As I scribble this month’s column, West Texas Intermediate is trading a few cents short of $115 a barrel, Brent is only a couple of bucks below and the oil price has become a hot topic. Big Oil is in the headlines for something else, too: the largest oil discovery made in decades and, before that, at least two finds that may turn out to be super-giant fields.
Between them, they may contain tens of billions of barrels. Already, Brazil’s Santos Basin is being described as shaping up to be the “The North Sea of the South”.
As you can imagine, mainstream media have seized upon that news with glee.
“Does this mean that it’s going to cost a lot less to fill up the car?” one idiot was heard to ask some energy pundit dragged out of a cupboard somewhere in London and dusted off.
“If they’ve found so much oil, does that mean we won’t have to stick up any more wind turbines?” asked another.
This time, the clearly knowledgeable target of said question knew his stuff and was doing his best to be patient.
But, in a way, both questions were totally legitimate. Do the finds in Brazil made this year and last, not forgetting the huge US Gulf of Mexico discovery of 2004, in fact mark the start of a whole new era for the industry – a bonanza of super-giant fields in places petroleum companies had not previously probed?
Does this therefore put paid to Peak Oil and the heated debate that the notion has attracted?
It is perfectly possible that Jack, Tupi and the vast new 33billion barrels (or whatever) Carioca successes really do mark a new era. They open a fresh chapter in the astonishing story of petroleum. These are ultra-deepwater subsalt discoveries of a type for which – while various geologists and petro-physicists figured out that they probably did exist – the technology to drill that deep wasn’t around even a few years ago.
It happens that the finds were made offshore the Americas; so does this mean there are analogues on the other side of the Atlantic, especially West Africa – and what about Europe? Are the deepwater and ultra-deepwater finds of Angola and Nigeria simply the precursors to something even more spectacular.
I think we have to believe that this will, indeed, be the case, but it will take many more years to demonstrate.
However, what such finds do not do is alter the fact that climate change is a reality and that the whole approach to using fossil fuels will have to change – possibly dramatically, though carbon capture is currently being held out as something of a holy grail.
Because of climate change, the march of wind turbines across the planet is probably unstoppable, and other renewables technologies will have to be pursued with vigour.
Nor do these huge new finds alter the fact that Peak Oil is inevitable; it’s just a question of when.
Right now, there is some consensus that conventional light crudes output probably peaked a couple of years ago. Might we be saying that in a few years’ time if companies like Chevron and Petrobras make further huge oil strikes? Only time and the expenditure of huge sums of money will determine that.
However, can such discoveries be brought onstream rapidly enough to keep pace with rocketing global demand and current decline in output? Not at present they can’t; we simply don’t have the resources to hand.
But you have to admit that it is exciting for Aberdeen or, indeed, any major upstream centre with a high-calibre offshore capability. And with Surf City taking shape rapidly at Westhill, just outwith Aberdeen city, news of mega finds in places like Brazil and the US Gulf just has to be music to the ear.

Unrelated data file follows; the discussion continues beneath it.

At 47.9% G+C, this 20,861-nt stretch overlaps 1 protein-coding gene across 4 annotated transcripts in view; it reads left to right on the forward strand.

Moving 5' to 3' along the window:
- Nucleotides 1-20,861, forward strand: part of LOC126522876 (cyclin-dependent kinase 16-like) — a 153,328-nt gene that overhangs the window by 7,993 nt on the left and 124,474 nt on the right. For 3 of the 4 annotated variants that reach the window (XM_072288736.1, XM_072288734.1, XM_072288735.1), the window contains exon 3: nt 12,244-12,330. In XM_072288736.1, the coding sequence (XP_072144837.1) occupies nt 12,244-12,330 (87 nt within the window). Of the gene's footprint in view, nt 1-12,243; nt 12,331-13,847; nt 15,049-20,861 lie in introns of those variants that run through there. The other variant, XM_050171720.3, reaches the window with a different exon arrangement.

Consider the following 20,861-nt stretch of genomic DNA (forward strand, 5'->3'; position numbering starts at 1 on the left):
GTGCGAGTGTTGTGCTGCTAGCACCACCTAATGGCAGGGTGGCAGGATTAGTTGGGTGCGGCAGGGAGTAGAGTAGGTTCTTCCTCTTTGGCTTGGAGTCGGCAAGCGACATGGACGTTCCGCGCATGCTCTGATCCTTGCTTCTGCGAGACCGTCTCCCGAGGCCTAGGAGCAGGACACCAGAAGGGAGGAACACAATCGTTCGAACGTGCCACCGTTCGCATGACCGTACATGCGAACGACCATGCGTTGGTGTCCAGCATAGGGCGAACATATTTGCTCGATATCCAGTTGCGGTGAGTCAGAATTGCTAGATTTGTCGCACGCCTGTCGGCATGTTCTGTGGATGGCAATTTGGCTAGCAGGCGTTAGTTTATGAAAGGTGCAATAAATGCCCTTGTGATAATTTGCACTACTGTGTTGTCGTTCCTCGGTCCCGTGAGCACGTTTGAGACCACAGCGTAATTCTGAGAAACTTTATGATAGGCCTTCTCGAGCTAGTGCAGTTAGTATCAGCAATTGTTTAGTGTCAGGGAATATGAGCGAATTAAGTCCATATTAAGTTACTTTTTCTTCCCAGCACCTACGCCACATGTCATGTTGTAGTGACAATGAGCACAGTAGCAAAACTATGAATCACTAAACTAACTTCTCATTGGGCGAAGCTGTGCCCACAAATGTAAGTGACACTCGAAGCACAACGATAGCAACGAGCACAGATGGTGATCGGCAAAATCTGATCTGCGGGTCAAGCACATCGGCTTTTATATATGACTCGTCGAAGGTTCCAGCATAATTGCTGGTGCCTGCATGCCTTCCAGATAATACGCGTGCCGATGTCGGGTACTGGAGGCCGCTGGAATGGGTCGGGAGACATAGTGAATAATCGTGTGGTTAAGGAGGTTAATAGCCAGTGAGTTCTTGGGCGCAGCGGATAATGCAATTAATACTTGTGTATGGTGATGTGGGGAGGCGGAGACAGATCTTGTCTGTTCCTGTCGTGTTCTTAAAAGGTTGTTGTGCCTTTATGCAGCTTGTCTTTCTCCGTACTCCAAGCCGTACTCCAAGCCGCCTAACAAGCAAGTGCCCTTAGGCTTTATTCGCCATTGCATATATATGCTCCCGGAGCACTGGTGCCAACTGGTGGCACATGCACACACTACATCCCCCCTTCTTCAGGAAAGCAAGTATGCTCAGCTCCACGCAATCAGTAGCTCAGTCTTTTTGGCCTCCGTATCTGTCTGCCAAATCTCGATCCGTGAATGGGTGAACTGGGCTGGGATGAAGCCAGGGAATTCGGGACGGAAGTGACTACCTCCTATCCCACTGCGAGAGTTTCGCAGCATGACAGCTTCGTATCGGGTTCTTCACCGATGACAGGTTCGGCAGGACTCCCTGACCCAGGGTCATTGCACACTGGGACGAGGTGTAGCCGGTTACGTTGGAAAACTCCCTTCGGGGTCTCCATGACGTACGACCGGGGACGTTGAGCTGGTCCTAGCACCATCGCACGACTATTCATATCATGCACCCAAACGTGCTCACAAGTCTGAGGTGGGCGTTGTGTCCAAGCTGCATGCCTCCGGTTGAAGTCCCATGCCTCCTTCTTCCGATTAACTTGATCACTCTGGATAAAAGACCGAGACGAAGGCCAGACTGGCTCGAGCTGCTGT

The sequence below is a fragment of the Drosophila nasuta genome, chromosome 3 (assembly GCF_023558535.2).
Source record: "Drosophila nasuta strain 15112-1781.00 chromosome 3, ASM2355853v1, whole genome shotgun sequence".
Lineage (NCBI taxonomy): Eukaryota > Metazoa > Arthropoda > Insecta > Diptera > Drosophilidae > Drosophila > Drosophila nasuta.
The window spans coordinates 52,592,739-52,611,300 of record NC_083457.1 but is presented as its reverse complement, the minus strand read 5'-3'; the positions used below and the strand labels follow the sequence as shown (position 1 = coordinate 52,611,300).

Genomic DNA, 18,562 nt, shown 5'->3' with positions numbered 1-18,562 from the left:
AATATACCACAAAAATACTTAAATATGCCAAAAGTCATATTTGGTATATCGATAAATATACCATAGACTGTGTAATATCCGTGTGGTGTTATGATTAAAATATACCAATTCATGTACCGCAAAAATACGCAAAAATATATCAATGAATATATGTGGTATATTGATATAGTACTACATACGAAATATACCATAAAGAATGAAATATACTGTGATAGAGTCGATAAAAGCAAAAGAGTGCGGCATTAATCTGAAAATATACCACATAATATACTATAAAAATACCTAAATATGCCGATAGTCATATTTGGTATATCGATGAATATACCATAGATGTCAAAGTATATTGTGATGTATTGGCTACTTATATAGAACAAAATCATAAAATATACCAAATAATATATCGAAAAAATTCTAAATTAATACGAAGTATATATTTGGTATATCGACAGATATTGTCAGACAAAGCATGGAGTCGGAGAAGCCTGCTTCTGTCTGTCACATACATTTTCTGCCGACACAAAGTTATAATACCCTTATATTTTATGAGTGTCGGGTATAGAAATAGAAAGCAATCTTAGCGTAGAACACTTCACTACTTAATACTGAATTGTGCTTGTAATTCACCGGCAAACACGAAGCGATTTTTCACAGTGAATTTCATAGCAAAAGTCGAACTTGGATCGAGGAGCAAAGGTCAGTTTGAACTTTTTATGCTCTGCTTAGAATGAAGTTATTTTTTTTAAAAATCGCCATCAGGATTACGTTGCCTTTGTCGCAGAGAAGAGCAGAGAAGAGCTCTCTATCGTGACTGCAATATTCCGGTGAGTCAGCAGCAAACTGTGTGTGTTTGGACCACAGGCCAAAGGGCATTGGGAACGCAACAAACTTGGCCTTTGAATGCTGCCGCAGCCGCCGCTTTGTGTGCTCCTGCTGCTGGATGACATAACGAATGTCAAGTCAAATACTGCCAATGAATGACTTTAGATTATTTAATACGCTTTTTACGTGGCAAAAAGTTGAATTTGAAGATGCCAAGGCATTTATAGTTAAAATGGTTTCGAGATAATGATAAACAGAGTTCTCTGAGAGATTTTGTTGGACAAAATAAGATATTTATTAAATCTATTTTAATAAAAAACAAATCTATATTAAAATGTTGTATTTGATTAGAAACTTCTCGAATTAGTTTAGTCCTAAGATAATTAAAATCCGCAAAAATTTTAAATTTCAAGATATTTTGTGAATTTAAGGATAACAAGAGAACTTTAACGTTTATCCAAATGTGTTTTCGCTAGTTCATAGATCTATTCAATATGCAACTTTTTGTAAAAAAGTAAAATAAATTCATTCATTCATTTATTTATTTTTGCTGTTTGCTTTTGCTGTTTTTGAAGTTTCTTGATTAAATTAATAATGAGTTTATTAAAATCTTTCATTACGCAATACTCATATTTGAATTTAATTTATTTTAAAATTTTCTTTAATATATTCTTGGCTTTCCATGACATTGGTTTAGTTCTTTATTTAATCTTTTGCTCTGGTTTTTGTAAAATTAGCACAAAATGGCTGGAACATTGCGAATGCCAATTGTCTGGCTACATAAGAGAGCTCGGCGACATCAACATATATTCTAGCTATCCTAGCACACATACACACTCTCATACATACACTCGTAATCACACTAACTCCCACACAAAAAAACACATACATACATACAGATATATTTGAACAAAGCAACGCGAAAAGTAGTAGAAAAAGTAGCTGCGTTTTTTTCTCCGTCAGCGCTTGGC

Doubtless Tupi and Carioca, especially, will be the talk of this year’s Offshore Technology Conference in Houston, even if there hasn’t been sufficient time to build them into the mainstream conference agenda.
Meanwhile, Petrobras is wasting no time at all setting to work with the drillbit again (something Chevron was unable to do with Jack because of rig shortages). It has been reported as preparing to drill two more exploration wells in the subsalt Carioca area of the Santos Basin.
Partex, Petrobras’s partner in block BM-S-10, has said that the Brazilian national oil company is currently drilling one exploration well on the block and plans two more late this year and in early-2009.
The current probe is being drilled in 2,100m water depth using the still new super-drillship, DrillMax 1, which belongs to Stena.
The drillsite lies west of the Tupi discovery in block BM-S-11, north-east of the still unacknowledged discovery in block BM-S-8 on the Bem-te-Vi Prospect and north of the Carioca (Sugar Loaf) discovery in BM-S-9. Located to the south are the Caramba and Jupiter discoveries in block BM-S-21. Petrobras is the operator of the concession, holding 65% participation. Partex has a 10% shareholding interest and BG the remaining 25%.
Needless to say, BG’s share price has responded strongly here in the UK.
What are the facts? Nothing that firm except that we are told that Carioca may be four to five times the size of the giant Tupi discovery nearby – that it may contain some 33billion boe, whereas Tupi is estimated by Petrobras to hold 5-8billion barrels of mostly light oil. These fields will, quite literally, quadruple Brazil’s oil reserves base of 12billion barrels.
Of course Petrobras is being cautious in what it says and it will take some time yet before a clear picture starts to emerge – not that this company has ever hung about as it is among the most aggressive, imaginative players in the offshore oil&gas game.
For sure, whether it is Brazil or the US Gulf of Mexico, where Chevron has started looking at development options for Jack and its neighbour, the St Malo field, this ultra-deep play represents a terrific opportunity for the supply chain.
One must hope that the Aberdeen contingent will pursue this with the utmost enthusiasm.